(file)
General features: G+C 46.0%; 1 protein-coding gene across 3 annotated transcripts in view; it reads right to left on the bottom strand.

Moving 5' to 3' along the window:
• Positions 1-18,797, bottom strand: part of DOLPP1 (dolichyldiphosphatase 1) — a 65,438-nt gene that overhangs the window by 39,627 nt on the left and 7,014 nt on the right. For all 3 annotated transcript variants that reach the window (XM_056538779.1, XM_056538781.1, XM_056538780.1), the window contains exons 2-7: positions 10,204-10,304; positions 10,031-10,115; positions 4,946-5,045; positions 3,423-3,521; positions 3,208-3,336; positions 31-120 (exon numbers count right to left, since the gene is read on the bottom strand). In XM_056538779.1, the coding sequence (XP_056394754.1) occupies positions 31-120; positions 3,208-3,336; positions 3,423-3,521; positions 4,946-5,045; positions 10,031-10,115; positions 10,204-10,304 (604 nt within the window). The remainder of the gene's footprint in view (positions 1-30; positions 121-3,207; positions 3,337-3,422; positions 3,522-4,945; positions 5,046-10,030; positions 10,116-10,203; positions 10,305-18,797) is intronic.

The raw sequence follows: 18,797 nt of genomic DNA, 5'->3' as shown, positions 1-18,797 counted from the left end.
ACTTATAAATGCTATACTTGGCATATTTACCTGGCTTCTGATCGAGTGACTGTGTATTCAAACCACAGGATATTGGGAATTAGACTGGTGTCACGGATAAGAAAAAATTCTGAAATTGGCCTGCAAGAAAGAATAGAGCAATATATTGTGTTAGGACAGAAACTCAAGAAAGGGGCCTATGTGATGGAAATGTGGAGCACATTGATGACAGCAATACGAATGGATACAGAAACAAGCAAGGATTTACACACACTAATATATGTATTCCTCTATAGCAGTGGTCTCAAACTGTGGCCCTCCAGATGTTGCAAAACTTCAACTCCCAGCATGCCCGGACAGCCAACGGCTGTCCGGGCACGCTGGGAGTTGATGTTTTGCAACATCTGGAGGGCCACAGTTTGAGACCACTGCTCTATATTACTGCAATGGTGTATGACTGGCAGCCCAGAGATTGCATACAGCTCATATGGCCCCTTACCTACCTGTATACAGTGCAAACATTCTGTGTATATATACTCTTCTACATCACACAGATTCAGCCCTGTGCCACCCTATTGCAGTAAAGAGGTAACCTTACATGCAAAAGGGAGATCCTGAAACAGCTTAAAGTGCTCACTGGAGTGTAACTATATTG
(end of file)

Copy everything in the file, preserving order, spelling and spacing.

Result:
General features: G+C 46.0%; 1 protein-coding gene across 3 annotated transcripts in view; it reads right to left on the bottom strand.

Moving 5' to 3' along the window:
• Positions 1-18,797, bottom strand: part of DOLPP1 (dolichyldiphosphatase 1) — a 65,438-nt gene that overhangs the window by 39,627 nt on the left and 7,014 nt on the right. For all 3 annotated transcript variants that reach the window (XM_056538779.1, XM_056538781.1, XM_056538780.1), the window contains exons 2-7: positions 10,204-10,304; positions 10,031-10,115; positions 4,946-5,045; positions 3,423-3,521; positions 3,208-3,336; positions 31-120 (exon numbers count right to left, since the gene is read on the bottom strand). In XM_056538779.1, the coding sequence (XP_056394754.1) occupies positions 31-120; positions 3,208-3,336; positions 3,423-3,521; positions 4,946-5,045; positions 10,031-10,115; positions 10,204-10,304 (604 nt within the window). The remainder of the gene's footprint in view (positions 1-30; positions 121-3,207; positions 3,337-3,422; positions 3,522-4,945; positions 5,046-10,030; positions 10,116-10,203; positions 10,305-18,797) is intronic.

The raw sequence follows: 18,797 nt of genomic DNA, 5'->3' as shown, positions 1-18,797 counted from the left end.
ACTTATAAATGCTATACTTGGCATATTTACCTGGCTTCTGATCGAGTGACTGTGTATTCAAACCACAGGATATTGGGAATTAGACTGGTGTCACGGATAAGAAAAAATTCTGAAATTGGCCTGCAAGAAAGAATAGAGCAATATATTGTGTTAGGACAGAAACTCAAGAAAGGGGCCTATGTGATGGAAATGTGGAGCACATTGATGACAGCAATACGAATGGATACAGAAACAAGCAAGGATTTACACACACTAATATATGTATTCCTCTATAGCAGTGGTCTCAAACTGTGGCCCTCCAGATGTTGCAAAACTTCAACTCCCAGCATGCCCGGACAGCCAACGGCTGTCCGGGCACGCTGGGAGTTGATGTTTTGCAACATCTGGAGGGCCACAGTTTGAGACCACTGCTCTATATTACTGCAATGGTGTATGACTGGCAGCCCAGAGATTGCATACAGCTCATATGGCCCCTTACCTACCTGTATACAGTGCAAACATTCTGTGTATATATACTCTTCTACATCACACAGATTCAGCCCTGTGCCACCCTATTGCAGTAAAGAGGTAACCTTACATGCAAAAGGGAGATCCTGAAACAGCTTAAAGTGCTCACTGGAGTGTAACTATATTG